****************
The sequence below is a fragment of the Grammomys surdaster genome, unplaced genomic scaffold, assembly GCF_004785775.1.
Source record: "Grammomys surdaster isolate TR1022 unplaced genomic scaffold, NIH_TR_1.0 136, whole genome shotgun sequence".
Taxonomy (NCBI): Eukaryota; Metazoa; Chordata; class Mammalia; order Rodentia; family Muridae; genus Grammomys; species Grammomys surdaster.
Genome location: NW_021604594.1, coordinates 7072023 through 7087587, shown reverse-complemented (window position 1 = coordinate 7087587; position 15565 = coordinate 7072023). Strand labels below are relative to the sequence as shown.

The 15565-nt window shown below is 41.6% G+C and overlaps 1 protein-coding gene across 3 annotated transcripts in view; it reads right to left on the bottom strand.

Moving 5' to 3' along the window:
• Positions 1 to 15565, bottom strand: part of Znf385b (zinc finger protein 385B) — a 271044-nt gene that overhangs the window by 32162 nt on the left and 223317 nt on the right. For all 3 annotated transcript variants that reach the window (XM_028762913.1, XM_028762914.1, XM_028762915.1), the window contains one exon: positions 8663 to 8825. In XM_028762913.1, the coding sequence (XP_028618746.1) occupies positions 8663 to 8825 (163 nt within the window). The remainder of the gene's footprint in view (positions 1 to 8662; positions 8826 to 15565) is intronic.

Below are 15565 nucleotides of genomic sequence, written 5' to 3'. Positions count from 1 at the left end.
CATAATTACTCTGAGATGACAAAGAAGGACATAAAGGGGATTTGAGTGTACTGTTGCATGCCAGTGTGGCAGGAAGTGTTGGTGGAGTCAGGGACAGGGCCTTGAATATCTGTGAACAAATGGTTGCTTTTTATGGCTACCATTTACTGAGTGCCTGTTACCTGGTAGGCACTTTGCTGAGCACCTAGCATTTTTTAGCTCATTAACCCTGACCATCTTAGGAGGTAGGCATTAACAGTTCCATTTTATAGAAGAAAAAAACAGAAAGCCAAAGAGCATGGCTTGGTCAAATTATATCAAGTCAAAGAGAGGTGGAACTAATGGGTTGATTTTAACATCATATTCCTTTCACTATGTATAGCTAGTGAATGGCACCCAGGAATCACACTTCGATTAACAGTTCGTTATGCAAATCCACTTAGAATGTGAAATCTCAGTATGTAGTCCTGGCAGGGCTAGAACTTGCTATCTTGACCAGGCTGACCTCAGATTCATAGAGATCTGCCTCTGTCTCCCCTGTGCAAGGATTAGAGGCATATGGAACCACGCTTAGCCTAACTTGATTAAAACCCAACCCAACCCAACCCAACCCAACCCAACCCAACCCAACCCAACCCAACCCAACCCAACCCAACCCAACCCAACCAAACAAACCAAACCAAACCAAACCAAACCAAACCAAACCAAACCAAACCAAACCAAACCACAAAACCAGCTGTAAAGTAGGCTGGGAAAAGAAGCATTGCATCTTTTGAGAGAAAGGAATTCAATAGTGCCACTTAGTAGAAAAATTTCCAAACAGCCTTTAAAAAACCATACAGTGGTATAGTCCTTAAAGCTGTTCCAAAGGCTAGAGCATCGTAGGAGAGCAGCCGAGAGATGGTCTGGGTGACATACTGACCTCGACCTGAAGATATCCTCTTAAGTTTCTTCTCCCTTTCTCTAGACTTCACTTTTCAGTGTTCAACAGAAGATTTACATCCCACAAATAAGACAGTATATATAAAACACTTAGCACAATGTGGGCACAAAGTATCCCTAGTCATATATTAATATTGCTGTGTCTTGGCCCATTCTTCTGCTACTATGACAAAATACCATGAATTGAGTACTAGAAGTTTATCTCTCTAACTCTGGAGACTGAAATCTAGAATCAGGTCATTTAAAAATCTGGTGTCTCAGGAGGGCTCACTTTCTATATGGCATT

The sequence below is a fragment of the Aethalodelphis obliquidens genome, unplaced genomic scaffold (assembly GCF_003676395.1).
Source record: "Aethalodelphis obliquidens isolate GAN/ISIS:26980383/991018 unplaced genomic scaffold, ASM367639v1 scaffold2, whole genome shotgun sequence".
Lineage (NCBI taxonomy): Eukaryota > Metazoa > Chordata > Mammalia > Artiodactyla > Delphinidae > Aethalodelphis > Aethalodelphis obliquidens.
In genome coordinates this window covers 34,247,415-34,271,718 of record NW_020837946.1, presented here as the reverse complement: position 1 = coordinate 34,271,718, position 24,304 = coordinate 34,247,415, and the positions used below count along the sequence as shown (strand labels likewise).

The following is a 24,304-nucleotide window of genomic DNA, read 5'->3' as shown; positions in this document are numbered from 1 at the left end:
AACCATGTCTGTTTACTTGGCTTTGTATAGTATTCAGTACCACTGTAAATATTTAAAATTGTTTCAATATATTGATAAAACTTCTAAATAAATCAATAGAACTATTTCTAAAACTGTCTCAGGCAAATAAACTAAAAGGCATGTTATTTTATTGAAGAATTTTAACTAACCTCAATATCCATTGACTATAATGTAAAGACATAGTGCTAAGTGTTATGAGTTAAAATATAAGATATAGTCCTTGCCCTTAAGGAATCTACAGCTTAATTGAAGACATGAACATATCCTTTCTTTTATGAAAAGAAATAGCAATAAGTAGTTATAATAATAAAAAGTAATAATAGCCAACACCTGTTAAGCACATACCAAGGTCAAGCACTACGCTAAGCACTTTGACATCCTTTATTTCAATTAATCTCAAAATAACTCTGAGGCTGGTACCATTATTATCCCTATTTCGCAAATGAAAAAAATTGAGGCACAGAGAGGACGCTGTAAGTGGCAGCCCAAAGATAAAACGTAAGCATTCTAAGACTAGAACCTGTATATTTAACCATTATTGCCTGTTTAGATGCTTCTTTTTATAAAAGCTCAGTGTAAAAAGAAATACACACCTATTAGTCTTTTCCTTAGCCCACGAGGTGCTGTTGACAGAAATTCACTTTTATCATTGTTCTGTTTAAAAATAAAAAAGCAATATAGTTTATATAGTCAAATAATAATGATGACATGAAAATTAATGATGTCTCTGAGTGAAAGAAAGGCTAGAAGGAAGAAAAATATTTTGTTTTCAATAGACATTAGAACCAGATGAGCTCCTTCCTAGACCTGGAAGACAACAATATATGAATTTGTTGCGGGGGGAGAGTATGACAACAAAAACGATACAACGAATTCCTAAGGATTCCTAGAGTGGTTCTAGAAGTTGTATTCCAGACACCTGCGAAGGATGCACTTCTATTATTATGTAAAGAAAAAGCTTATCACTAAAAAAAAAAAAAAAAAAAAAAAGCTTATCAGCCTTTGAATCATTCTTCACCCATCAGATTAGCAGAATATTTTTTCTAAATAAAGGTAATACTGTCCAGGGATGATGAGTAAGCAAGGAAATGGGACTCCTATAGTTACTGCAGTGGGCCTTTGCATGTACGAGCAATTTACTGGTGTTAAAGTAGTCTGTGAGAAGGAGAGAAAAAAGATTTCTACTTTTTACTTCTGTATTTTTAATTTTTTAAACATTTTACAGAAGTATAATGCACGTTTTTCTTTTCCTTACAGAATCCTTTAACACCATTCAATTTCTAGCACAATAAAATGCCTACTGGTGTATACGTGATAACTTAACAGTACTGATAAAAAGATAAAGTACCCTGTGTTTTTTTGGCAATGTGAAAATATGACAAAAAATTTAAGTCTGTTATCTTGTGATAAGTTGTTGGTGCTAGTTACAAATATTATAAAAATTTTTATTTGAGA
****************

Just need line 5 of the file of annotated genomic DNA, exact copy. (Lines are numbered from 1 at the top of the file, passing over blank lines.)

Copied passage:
The 15565-nt window shown below is 41.6% G+C and overlaps 1 protein-coding gene across 3 annotated transcripts in view; it reads right to left on the bottom strand.